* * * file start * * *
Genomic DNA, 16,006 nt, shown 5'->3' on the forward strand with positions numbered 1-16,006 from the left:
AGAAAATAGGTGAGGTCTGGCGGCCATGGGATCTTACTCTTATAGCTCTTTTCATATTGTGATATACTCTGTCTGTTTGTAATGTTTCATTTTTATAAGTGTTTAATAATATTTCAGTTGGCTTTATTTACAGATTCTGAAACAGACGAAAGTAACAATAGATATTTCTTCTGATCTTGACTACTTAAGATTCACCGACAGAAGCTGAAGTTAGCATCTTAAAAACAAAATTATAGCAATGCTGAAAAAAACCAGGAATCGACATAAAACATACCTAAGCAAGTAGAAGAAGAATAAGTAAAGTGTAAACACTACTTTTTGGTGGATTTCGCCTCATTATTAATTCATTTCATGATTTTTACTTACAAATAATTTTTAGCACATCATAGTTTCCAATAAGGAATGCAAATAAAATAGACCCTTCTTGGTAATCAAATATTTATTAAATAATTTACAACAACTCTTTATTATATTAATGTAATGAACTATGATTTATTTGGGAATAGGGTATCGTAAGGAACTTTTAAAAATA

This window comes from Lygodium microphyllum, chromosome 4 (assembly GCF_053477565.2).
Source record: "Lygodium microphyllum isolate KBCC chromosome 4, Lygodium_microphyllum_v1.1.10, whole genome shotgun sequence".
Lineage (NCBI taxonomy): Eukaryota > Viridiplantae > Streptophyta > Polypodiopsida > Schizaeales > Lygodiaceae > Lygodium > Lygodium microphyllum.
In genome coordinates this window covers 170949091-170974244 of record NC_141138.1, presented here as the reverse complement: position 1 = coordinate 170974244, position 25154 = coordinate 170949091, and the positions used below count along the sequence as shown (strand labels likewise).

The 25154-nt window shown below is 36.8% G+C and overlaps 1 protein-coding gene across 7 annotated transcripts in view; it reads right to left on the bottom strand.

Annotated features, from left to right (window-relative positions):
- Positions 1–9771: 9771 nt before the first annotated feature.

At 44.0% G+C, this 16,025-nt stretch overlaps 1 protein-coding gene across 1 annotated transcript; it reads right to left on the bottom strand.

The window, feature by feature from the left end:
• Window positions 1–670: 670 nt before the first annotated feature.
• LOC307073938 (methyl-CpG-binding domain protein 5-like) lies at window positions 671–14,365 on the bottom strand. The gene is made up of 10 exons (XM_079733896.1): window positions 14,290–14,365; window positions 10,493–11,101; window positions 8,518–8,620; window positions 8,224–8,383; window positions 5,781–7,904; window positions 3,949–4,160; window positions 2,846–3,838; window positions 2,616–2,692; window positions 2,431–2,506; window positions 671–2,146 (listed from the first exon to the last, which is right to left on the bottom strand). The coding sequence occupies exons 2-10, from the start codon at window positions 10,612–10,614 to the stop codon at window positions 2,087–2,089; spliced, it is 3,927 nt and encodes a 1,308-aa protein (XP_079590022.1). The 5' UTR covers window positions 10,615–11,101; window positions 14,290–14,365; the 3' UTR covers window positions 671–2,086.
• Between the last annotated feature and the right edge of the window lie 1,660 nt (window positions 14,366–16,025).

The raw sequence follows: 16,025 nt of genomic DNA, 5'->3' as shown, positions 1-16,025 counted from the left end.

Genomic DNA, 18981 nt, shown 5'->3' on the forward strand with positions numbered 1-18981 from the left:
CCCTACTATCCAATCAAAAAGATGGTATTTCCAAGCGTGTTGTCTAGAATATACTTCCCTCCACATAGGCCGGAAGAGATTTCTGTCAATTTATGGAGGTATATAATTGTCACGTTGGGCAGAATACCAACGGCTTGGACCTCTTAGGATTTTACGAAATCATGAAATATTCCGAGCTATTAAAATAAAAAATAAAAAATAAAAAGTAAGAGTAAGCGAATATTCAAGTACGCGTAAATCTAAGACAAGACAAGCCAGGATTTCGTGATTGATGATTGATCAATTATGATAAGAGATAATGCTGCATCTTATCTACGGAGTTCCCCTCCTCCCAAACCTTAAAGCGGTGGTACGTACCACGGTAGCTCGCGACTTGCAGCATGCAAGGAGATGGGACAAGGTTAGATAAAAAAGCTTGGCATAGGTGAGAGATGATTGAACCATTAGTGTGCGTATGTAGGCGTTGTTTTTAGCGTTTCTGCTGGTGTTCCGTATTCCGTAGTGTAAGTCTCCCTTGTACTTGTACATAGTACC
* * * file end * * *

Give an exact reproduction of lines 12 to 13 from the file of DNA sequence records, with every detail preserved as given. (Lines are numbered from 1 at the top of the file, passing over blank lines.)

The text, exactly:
• Window positions 1–670: 670 nt before the first annotated feature.
• LOC307073938 (methyl-CpG-binding domain protein 5-like) lies at window positions 671–14,365 on the bottom strand. The gene is made up of 10 exons (XM_079733896.1): window positions 14,290–14,365; window positions 10,493–11,101; window positions 8,518–8,620; window positions 8,224–8,383; window positions 5,781–7,904; window positions 3,949–4,160; window positions 2,846–3,838; window positions 2,616–2,692; window positions 2,431–2,506; window positions 671–2,146 (listed from the first exon to the last, which is right to left on the bottom strand). The coding sequence occupies exons 2-10, from the start codon at window positions 10,612–10,614 to the stop codon at window positions 2,087–2,089; spliced, it is 3,927 nt and encodes a 1,308-aa protein (XP_079590022.1). The 5' UTR covers window positions 10,615–11,101; window positions 14,290–14,365; the 3' UTR covers window positions 671–2,086.